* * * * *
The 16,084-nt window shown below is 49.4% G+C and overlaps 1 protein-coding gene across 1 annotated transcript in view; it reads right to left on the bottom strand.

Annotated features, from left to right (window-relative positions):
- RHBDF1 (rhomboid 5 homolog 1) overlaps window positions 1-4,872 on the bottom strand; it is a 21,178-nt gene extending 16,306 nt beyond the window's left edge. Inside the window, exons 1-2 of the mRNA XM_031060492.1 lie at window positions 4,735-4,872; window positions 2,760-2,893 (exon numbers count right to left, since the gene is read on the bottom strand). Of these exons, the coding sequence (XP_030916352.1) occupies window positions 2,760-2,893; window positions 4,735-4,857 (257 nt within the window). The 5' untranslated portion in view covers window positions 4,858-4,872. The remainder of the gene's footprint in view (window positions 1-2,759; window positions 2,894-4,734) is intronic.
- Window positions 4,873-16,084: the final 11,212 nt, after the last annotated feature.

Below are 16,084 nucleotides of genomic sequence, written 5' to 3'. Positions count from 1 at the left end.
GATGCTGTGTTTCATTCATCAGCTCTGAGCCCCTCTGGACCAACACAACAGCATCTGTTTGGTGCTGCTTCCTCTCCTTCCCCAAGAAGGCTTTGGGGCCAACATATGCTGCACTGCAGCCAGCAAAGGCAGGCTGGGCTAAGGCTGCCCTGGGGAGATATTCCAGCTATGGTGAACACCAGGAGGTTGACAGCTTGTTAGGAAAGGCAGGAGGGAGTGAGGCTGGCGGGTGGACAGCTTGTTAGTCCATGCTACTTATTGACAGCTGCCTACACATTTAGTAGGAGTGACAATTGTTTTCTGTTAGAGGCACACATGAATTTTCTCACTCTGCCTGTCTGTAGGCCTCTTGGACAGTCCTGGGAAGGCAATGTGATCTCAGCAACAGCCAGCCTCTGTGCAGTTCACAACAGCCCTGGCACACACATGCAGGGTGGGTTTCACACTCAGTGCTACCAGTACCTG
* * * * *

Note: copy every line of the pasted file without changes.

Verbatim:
The 16,084-nt window shown below is 49.4% G+C and overlaps 1 protein-coding gene across 1 annotated transcript in view; it reads right to left on the bottom strand.

Annotated features, from left to right (window-relative positions):
- RHBDF1 (rhomboid 5 homolog 1) overlaps window positions 1-4,872 on the bottom strand; it is a 21,178-nt gene extending 16,306 nt beyond the window's left edge. Inside the window, exons 1-2 of the mRNA XM_031060492.1 lie at window positions 4,735-4,872; window positions 2,760-2,893 (exon numbers count right to left, since the gene is read on the bottom strand). Of these exons, the coding sequence (XP_030916352.1) occupies window positions 2,760-2,893; window positions 4,735-4,857 (257 nt within the window). The 5' untranslated portion in view covers window positions 4,858-4,872. The remainder of the gene's footprint in view (window positions 1-2,759; window positions 2,894-4,734) is intronic.
- Window positions 4,873-16,084: the final 11,212 nt, after the last annotated feature.

Below are 16,084 nucleotides of genomic sequence, written 5' to 3'. Positions count from 1 at the left end.
GATGCTGTGTTTCATTCATCAGCTCTGAGCCCCTCTGGACCAACACAACAGCATCTGTTTGGTGCTGCTTCCTCTCCTTCCCCAAGAAGGCTTTGGGGCCAACATATGCTGCACTGCAGCCAGCAAAGGCAGGCTGGGCTAAGGCTGCCCTGGGGAGATATTCCAGCTATGGTGAACACCAGGAGGTTGACAGCTTGTTAGGAAAGGCAGGAGGGAGTGAGGCTGGCGGGTGGACAGCTTGTTAGTCCATGCTACTTATTGACAGCTGCCTACACATTTAGTAGGAGTGACAATTGTTTTCTGTTAGAGGCACACATGAATTTTCTCACTCTGCCTGTCTGTAGGCCTCTTGGACAGTCCTGGGAAGGCAATGTGATCTCAGCAACAGCCAGCCTCTGTGCAGTTCACAACAGCCCTGGCACACACATGCAGGGTGGGTTTCACACTCAGTGCTACCAGTACCTG